When Should I Take the MCAT?

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When Should I Take the MCAT?

Session 4

In today’s episode, we talk about when to take the MCAT, which is such a big question. It has huge implications for your application, but a lot of students don’t think enough about this.

Listen to this podcast episode with the player above, or keep reading for the highlights and takeaway points.

When should you take the MCAT?

The simple answer: Take the MCAT in April or May of the calendar year before you want to start medical school. So if you’re planning to become a first-year medical student in August 2025, then take the MCAT in April or May of 2024.

Factors Affecting When to Take the MCAT

  • Plan your MCAT in coordination with other parts of your application, such as when you can take the prerequisite classes. Start by saying when you’re going to have the necessary stuff done.
  • Don’t rush it! Don’t take it before you’re ready.
  • Don’t schedule the exam until your prerequisite coursework is going to be done.
  • If you’re starting as a freshman in college, you could fill your entire first two years just taking all the courses to help you succeed on the MCAT.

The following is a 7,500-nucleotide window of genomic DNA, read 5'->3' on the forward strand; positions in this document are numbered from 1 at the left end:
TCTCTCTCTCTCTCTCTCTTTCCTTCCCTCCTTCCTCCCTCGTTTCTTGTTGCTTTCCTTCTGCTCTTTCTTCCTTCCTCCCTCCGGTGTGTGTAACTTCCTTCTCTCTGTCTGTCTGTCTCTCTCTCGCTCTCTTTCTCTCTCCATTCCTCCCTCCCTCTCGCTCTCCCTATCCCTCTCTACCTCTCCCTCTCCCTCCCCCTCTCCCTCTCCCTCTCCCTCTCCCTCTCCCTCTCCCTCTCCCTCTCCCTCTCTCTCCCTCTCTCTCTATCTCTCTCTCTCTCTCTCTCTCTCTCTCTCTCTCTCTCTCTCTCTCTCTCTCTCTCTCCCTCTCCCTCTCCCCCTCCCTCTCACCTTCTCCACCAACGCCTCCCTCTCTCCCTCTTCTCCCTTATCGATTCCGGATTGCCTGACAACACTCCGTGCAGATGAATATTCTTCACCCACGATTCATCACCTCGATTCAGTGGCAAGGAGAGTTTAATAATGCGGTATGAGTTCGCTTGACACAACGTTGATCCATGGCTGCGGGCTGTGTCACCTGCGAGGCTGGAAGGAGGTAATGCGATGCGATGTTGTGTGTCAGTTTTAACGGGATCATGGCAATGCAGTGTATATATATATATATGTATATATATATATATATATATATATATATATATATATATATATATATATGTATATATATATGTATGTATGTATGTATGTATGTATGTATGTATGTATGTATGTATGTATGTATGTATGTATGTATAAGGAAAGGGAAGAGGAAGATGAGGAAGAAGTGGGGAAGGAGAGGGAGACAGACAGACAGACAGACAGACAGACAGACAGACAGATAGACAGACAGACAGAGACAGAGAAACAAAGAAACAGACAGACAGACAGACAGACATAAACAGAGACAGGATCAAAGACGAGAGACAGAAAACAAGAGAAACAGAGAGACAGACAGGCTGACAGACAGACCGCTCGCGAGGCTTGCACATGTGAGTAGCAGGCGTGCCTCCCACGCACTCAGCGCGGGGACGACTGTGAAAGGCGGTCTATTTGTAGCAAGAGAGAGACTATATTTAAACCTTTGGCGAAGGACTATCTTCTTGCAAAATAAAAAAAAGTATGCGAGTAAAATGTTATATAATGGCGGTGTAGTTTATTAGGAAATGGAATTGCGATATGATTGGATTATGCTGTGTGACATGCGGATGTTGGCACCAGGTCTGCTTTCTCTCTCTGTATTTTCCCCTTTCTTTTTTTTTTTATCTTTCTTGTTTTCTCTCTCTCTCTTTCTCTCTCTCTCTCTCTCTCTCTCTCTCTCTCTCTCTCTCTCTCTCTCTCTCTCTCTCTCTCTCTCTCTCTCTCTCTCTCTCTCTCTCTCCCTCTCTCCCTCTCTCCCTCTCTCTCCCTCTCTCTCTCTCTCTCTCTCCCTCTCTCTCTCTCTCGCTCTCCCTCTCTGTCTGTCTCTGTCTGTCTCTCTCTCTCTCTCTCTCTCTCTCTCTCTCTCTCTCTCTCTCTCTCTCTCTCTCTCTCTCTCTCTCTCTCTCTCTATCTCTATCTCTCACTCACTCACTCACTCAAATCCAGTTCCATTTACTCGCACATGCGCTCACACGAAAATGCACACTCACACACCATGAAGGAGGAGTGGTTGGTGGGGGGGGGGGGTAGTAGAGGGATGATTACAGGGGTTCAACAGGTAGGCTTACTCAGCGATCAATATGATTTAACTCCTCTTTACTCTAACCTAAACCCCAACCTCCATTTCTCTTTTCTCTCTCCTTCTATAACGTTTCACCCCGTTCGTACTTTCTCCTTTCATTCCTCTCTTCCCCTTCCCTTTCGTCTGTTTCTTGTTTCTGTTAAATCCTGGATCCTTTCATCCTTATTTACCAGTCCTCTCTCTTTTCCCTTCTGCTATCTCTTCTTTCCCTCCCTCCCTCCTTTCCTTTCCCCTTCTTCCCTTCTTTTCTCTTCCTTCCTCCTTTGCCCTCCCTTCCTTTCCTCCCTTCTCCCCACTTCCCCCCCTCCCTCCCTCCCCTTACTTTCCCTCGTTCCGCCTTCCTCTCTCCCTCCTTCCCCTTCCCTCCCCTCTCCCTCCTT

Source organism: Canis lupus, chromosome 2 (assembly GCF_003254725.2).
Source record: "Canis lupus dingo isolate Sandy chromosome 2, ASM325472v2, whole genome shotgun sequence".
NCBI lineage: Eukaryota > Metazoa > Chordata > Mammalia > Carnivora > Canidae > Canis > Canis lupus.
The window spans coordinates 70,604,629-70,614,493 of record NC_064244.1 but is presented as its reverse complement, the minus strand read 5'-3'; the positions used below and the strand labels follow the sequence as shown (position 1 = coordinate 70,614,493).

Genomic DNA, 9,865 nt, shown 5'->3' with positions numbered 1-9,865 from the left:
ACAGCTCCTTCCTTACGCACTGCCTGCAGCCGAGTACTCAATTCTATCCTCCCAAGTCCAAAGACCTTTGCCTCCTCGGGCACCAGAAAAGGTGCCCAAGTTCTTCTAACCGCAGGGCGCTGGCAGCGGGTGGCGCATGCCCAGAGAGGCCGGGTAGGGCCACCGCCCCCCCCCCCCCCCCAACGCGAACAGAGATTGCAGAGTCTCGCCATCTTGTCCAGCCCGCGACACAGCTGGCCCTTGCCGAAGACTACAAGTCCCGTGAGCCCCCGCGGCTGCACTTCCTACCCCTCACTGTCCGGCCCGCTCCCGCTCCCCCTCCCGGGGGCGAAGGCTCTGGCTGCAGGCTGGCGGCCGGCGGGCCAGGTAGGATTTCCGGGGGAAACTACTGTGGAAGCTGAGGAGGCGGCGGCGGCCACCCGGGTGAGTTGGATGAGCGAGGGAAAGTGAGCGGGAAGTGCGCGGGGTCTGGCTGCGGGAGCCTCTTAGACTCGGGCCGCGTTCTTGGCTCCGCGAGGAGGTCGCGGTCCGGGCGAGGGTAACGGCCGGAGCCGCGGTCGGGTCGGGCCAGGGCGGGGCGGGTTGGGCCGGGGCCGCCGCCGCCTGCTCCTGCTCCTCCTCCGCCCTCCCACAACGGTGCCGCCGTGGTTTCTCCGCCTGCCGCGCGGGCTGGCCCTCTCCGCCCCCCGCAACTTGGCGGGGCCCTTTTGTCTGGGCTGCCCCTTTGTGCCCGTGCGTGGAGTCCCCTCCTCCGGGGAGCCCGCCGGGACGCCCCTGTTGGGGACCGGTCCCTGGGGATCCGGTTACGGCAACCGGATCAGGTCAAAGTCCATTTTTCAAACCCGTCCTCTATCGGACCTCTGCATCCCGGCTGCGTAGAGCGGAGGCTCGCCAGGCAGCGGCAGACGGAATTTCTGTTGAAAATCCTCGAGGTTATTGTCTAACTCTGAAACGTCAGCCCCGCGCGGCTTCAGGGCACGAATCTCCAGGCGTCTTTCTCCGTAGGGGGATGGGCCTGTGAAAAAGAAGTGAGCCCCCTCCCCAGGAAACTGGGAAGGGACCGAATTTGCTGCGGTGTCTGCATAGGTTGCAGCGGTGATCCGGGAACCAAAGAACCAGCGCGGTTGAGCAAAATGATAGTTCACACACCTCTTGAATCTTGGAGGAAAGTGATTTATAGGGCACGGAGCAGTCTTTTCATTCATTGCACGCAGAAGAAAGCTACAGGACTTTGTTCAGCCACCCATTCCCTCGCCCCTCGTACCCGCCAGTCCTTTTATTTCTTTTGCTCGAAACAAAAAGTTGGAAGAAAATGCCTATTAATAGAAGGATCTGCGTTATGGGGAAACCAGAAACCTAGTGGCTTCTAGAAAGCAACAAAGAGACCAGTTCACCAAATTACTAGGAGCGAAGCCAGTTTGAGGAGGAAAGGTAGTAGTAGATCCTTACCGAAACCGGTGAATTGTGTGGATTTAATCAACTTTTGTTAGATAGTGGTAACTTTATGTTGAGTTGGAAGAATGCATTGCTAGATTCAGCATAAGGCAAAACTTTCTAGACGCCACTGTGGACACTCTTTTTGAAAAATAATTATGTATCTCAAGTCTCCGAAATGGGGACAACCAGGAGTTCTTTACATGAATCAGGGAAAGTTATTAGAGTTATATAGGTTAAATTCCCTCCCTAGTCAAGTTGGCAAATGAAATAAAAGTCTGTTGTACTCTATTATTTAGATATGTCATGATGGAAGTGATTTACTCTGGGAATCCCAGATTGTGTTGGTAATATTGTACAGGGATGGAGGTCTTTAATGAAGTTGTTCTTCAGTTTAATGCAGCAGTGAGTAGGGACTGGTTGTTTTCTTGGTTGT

Plan your MCAT in coordination with other parts of your application.Click To Tweet

[Related episode: How Do I Know If I Am Ready to Take the MCAT?]

MCAT Prerequisite Courses

You should ideally take all these classes before the MCAT. It’s possible to self-study up to 1 semester of a class, but it’s not ideal. Do well in these classes, and your content review will go much smoother:

  • 2 (ideally 3) semesters of biology
  • 2 semesters of physics
  • 2 semesters of general chemistry
  • 2 (but you can get away with 1) semesters of organic chemistry
  • 1 semester of psychology
  • 1 semester of sociology
  • 1 semester of biochemistry
  • 1 or 2 semesters of humanities (not required, but it helps)
It's possible to self-study 1 semester of a class for the MCAT—but it's not ideal.Click To Tweet

When Will You Get Your Score Back?

Understand that your MCAT score takes a month to get back on average. So if you’re late to take the exam, it can delay your application another month after when you took the test. A lot of schools will wait until your MCAT score is back before they look at your application at all.

I discuss more about how your test date becomes the basis for timing out your whole application in a Premed Years podcast episode called “What Does the Med School Application Timeline Look Like?

Questions to Ask Yourself

  • Have I done enough preparation?
  • Have I taken my prerequisites?
  • Will I be able to apply early in the cycle to be competitive for the year I want to apply?

Links and Other Resources